“Muted tones represented a turn back to nature and a rejection of the synthetics from the 1950s and ’60s,” she further explains. “These hues are deeply comforting, which could be seen as a response to the recession, the oil crisis, and the end of the Vietnam War. In addition, more attention was given to the environmental movement, which makes sense given this palette’s more natural connotations. Brown often ties to a sense of reliability and stability, while gold is associated with illumination, and dark orange represents warmth.”
After we were done hibernating in the earth tones of the 1970s, we looked toward brights and primaries to wake us back up in the 1980s. Cobalt blue, lacquer red, and sunflower yellow dominated over white backgrounds, while neon pinks, teals, and purples glowed in the dark, glossing over any negativity with a consumer-ready optimism.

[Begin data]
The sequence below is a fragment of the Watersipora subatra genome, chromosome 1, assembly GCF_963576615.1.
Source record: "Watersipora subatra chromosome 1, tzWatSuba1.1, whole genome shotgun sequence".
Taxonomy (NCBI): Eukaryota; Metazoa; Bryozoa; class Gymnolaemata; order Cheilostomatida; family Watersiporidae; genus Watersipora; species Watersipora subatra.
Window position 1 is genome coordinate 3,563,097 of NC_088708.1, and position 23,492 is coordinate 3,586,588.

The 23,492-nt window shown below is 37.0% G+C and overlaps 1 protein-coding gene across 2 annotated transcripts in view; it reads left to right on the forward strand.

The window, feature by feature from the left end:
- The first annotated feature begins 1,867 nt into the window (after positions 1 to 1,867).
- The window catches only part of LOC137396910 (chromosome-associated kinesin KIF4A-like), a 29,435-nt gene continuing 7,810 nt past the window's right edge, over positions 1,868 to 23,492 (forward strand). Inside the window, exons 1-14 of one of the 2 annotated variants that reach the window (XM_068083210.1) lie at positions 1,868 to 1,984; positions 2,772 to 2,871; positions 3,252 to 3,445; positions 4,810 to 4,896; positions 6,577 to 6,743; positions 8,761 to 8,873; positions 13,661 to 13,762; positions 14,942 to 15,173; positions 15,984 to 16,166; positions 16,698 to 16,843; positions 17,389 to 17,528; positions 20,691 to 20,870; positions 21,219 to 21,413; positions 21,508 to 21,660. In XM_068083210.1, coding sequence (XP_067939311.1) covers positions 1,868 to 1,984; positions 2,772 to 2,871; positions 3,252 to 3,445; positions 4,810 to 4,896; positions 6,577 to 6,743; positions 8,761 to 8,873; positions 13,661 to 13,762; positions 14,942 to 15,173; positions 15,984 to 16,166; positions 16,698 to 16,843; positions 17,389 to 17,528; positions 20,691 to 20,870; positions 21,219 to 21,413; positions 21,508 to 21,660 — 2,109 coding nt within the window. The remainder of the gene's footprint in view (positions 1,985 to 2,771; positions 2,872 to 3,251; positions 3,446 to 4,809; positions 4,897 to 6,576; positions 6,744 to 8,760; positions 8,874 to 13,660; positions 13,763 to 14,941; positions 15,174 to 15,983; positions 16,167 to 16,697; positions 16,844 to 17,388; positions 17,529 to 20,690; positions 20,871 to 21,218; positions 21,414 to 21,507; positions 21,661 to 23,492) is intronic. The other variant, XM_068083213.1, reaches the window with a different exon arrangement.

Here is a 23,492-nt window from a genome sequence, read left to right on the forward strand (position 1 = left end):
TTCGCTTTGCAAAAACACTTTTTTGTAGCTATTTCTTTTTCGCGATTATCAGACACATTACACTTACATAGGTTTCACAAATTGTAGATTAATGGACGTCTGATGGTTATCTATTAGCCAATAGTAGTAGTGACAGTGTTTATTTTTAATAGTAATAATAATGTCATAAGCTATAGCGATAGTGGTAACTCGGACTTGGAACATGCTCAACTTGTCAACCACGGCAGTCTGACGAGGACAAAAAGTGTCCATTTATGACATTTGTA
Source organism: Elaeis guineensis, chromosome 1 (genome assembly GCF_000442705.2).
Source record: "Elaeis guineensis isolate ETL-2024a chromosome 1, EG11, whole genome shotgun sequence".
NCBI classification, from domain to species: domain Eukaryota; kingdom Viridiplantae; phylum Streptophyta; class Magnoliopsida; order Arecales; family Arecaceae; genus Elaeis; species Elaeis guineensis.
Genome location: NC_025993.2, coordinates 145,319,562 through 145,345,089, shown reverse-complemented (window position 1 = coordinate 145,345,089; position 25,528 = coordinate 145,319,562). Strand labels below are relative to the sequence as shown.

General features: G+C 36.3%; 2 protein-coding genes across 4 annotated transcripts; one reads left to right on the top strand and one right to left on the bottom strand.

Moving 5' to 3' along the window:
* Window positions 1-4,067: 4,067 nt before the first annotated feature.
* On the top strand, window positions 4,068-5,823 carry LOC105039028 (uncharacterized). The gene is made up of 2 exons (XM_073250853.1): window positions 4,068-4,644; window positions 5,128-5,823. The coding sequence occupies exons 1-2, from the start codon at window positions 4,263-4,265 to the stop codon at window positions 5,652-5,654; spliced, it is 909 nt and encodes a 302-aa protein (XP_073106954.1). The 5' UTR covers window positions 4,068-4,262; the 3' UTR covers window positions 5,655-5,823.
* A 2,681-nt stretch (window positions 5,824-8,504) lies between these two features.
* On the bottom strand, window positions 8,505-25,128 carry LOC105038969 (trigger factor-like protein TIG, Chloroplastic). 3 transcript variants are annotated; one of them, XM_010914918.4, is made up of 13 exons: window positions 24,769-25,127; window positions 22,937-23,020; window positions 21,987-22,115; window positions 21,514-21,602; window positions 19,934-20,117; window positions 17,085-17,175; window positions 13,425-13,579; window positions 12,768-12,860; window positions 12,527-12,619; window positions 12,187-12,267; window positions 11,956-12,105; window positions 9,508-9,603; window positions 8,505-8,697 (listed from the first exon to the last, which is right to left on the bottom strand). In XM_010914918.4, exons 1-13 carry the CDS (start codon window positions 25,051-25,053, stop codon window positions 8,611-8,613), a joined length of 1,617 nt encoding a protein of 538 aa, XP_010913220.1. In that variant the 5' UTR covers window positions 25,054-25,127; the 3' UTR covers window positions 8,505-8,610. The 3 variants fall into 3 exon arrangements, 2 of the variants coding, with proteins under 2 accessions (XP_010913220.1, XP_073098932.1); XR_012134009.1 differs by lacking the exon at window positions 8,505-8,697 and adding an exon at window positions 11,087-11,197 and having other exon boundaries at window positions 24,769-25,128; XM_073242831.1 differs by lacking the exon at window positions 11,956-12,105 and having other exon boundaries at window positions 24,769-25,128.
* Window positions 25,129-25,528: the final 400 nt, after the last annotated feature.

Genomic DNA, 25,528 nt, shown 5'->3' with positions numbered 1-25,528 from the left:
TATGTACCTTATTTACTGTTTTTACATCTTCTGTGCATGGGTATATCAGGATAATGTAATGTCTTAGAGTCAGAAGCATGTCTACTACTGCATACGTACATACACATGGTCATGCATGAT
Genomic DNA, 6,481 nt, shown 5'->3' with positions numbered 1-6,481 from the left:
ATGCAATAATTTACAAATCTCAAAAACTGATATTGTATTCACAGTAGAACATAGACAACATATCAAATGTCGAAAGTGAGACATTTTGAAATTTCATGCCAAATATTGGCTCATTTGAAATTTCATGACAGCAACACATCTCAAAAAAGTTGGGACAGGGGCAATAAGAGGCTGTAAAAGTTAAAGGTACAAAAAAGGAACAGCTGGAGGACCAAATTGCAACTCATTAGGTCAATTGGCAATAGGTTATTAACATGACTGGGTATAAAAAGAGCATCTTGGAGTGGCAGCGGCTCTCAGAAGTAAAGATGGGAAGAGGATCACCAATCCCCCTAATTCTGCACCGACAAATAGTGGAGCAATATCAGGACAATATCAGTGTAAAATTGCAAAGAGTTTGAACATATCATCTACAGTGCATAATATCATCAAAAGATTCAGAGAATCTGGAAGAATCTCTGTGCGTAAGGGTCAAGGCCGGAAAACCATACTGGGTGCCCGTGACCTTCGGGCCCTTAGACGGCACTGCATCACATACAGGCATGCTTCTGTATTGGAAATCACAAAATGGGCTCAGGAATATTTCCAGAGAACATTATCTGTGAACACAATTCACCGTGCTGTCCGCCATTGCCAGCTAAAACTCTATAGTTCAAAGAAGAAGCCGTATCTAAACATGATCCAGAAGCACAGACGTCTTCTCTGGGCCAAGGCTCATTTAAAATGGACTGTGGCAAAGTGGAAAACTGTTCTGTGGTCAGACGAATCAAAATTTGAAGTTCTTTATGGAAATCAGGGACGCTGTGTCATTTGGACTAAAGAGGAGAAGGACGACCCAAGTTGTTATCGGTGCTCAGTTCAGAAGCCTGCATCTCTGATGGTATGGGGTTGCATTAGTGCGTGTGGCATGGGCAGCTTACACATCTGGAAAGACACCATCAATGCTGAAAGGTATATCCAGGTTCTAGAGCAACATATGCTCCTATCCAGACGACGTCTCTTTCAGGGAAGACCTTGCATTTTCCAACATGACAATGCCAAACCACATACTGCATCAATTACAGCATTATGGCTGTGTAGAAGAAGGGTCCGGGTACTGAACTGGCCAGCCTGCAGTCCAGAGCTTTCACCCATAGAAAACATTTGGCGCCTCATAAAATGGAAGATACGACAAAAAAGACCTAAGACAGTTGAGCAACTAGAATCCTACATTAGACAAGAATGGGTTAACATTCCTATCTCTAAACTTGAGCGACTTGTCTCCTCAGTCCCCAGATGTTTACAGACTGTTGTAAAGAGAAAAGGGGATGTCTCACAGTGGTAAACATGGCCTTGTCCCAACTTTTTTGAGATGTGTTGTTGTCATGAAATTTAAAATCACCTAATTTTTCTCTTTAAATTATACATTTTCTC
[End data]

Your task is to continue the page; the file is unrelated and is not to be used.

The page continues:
“More than anything else, in the ’80s, we are seeing a huge boom of consumerism, really guided in by the onslaught of new TV programming,” says the designer Sophie Collé. “Americans especially are spending money like never before. We see bright colors creep into TV, sports programming, and advertisements. We also see bright colors on TV echoed in real life, and vice versa. I think bright colors can definitely be a shield from a lot of sad and scary things happening in the world! In general, design thrives on income inequality, and colorful or not, these trends have a way of hiding real issues going on in society.”
The interior colors of the 1990s and 2000s varied widely. Some of them went for understated, relaxing neutrals, while others unapologetically played with bright, energetic hues. Yellow, in particular, was especially emblematic of the sunshiny optimism and excitement for the future that came to a head at the start of the new millennium. Since then, people have shied away from painting their walls such an assertive hue.